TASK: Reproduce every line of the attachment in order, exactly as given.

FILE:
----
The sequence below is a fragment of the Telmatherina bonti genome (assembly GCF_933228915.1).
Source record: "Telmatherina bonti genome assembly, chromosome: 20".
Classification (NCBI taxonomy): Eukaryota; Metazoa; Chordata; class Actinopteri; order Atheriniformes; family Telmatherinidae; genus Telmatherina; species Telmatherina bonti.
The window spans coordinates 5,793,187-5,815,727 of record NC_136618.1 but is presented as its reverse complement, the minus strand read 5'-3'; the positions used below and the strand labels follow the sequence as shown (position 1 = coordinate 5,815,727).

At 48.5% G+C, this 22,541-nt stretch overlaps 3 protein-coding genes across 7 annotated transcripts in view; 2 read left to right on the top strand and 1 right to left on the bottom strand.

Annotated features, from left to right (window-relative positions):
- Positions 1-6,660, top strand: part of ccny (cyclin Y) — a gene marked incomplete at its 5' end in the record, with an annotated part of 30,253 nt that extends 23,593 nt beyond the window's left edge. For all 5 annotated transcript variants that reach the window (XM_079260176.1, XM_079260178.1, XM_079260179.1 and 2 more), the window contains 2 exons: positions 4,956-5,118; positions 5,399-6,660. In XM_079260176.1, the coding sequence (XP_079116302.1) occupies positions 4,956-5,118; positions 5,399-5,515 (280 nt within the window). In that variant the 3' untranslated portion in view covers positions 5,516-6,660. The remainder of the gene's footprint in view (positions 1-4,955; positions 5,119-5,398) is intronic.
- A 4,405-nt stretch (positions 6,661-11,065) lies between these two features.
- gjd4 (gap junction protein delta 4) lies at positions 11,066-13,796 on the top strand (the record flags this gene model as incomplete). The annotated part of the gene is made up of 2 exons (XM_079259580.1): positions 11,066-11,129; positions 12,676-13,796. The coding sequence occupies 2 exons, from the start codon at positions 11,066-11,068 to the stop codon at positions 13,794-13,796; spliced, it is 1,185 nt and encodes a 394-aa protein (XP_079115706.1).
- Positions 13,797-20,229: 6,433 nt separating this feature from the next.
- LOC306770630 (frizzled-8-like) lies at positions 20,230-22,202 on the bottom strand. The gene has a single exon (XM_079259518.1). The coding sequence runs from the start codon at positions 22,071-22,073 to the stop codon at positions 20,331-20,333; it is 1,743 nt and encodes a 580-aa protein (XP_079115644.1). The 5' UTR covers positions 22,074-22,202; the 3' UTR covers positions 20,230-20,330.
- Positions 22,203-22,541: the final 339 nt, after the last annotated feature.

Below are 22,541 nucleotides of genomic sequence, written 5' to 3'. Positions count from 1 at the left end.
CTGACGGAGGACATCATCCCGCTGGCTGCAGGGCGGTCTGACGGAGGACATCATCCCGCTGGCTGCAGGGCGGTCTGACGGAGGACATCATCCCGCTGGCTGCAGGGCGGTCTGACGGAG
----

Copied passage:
The sequence below is a fragment of the Telmatherina bonti genome (assembly GCF_933228915.1).
Source record: "Telmatherina bonti genome assembly, chromosome: 20".
Classification (NCBI taxonomy): Eukaryota; Metazoa; Chordata; class Actinopteri; order Atheriniformes; family Telmatherinidae; genus Telmatherina; species Telmatherina bonti.
The window spans coordinates 5,793,187-5,815,727 of record NC_136618.1 but is presented as its reverse complement, the minus strand read 5'-3'; the positions used below and the strand labels follow the sequence as shown (position 1 = coordinate 5,815,727).

At 48.5% G+C, this 22,541-nt stretch overlaps 3 protein-coding genes across 7 annotated transcripts in view; 2 read left to right on the top strand and 1 right to left on the bottom strand.

Annotated features, from left to right (window-relative positions):
- Positions 1-6,660, top strand: part of ccny (cyclin Y) — a gene marked incomplete at its 5' end in the record, with an annotated part of 30,253 nt that extends 23,593 nt beyond the window's left edge. For all 5 annotated transcript variants that reach the window (XM_079260176.1, XM_079260178.1, XM_079260179.1 and 2 more), the window contains 2 exons: positions 4,956-5,118; positions 5,399-6,660. In XM_079260176.1, the coding sequence (XP_079116302.1) occupies positions 4,956-5,118; positions 5,399-5,515 (280 nt within the window). In that variant the 3' untranslated portion in view covers positions 5,516-6,660. The remainder of the gene's footprint in view (positions 1-4,955; positions 5,119-5,398) is intronic.
- A 4,405-nt stretch (positions 6,661-11,065) lies between these two features.
- gjd4 (gap junction protein delta 4) lies at positions 11,066-13,796 on the top strand (the record flags this gene model as incomplete). The annotated part of the gene is made up of 2 exons (XM_079259580.1): positions 11,066-11,129; positions 12,676-13,796. The coding sequence occupies 2 exons, from the start codon at positions 11,066-11,068 to the stop codon at positions 13,794-13,796; spliced, it is 1,185 nt and encodes a 394-aa protein (XP_079115706.1).
- Positions 13,797-20,229: 6,433 nt separating this feature from the next.
- LOC306770630 (frizzled-8-like) lies at positions 20,230-22,202 on the bottom strand. The gene has a single exon (XM_079259518.1). The coding sequence runs from the start codon at positions 22,071-22,073 to the stop codon at positions 20,331-20,333; it is 1,743 nt and encodes a 580-aa protein (XP_079115644.1). The 5' UTR covers positions 22,074-22,202; the 3' UTR covers positions 20,230-20,330.
- Positions 22,203-22,541: the final 339 nt, after the last annotated feature.

Below are 22,541 nucleotides of genomic sequence, written 5' to 3'. Positions count from 1 at the left end.
CTGACGGAGGACATCATCCCGCTGGCTGCAGGGCGGTCTGACGGAGGACATCATCCCGCTGGCTGCAGGGCGGTCTGACGGAGGACATCATCCCGCTGGCTGCAGGGCGGTCTGACGGAG